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Nick's Classic Corner - No 38 - Praktica VLC2 & 3

Discussion in 'Classic Models & Marques' started by Benchista, Nov 13, 2013.

  1. Benchista

    Benchista Which Tyler

    I've covered off KW/Pentacon's first attempt at a professional SLR, the Praktinas, but sadly, I can't cover their second, the magnificent Pentacon Super from 1968 - this was a camera that certainly rivalled the Nikon F in terms of specification and even system support, albeit with the M42 mount. It was used in the Soviet space programme, and I would dearly love one.
    However, sales were not great, and there was never another camera of quite so advanced a specification from Pentacon.

    However, the L series saw a nod towards some of this versatility with the VLC range. Like the LLC/PLC and EE ranges, this offered open aperture metering via extra electrical contacts on lenses and camera, featuring potentiometers in the lenses to pass aperture info to the meter. This relied on a PX21 battery in the base, had an open aperture/stop down metering switch around the rewind crank, and was triggered by partial pressure on the shutter button. Stop down metering requires that lenses are switched to manual aperture control. Almost everything was common with other models in the range, except that the VLC models had a choice of 3 interchangeable viefinders - a pentaprism, a waist level finder, and a magnifying finder. These are removed by pressing just one button on the left of the mirror housing, and the finder includes an interchangeable screen as part of the assembly. The metering is built into the body, rather than the finder, and the match needle is thus available no matter which finder is in use. The wound on indicator common to the L series is likewise in-camera.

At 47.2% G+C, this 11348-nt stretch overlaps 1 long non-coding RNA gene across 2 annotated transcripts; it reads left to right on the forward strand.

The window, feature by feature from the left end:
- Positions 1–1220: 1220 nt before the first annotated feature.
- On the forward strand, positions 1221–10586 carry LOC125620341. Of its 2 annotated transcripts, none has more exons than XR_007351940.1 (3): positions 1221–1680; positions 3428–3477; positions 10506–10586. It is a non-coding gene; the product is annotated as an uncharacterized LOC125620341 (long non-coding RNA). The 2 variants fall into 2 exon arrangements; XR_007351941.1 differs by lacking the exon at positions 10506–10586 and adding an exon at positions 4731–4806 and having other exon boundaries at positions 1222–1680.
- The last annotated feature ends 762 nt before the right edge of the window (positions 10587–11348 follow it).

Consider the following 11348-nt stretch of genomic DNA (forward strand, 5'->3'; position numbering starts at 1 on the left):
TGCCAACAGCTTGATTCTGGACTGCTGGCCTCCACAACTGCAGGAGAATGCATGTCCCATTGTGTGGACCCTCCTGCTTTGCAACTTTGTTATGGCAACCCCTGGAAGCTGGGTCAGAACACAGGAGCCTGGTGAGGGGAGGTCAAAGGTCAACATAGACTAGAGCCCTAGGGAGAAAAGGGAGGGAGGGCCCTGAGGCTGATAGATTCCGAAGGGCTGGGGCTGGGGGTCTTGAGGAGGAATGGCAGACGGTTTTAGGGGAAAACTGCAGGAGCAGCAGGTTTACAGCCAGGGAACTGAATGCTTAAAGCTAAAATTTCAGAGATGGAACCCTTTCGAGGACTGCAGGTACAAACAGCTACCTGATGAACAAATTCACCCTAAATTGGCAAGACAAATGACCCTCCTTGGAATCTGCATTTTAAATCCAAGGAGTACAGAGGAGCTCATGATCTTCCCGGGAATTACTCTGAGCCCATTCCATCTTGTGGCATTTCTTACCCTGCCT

In use, the finders are rather good - the pentaprism is reasonable, the WLF absolutely outstanding thanks to the wonderful magnifier, and the magnifying hood great for critical work.
    None of the finders have an accessory shoe, so in best interchangeable finder tradition, there's an accessory hotshoe that slides under the rewind crank, and connects to the flash sync socket on the side by a very short (although still too long) cable.
    Screens are all surprisingly bright - well, the ones I've tried, anyway.

    Aside from that, it's pure L Praktica - built around the Swedish steel vertical travel focal plane shutter.

    It's no secret that I rather like L series Prakticas, and these are my favourites. I've a reasonable range of Electric lenses for it/them, from 20mm to 300mm, and a lot of accessories - they make it an extremely versatile kit, so long as you don't want to shoot fast action, as there's no winder available. Certainly they're not as well made as Nikons or Canons, but they're still going strong and are reliable tools, which ain't bad considering how cheap they were.
     

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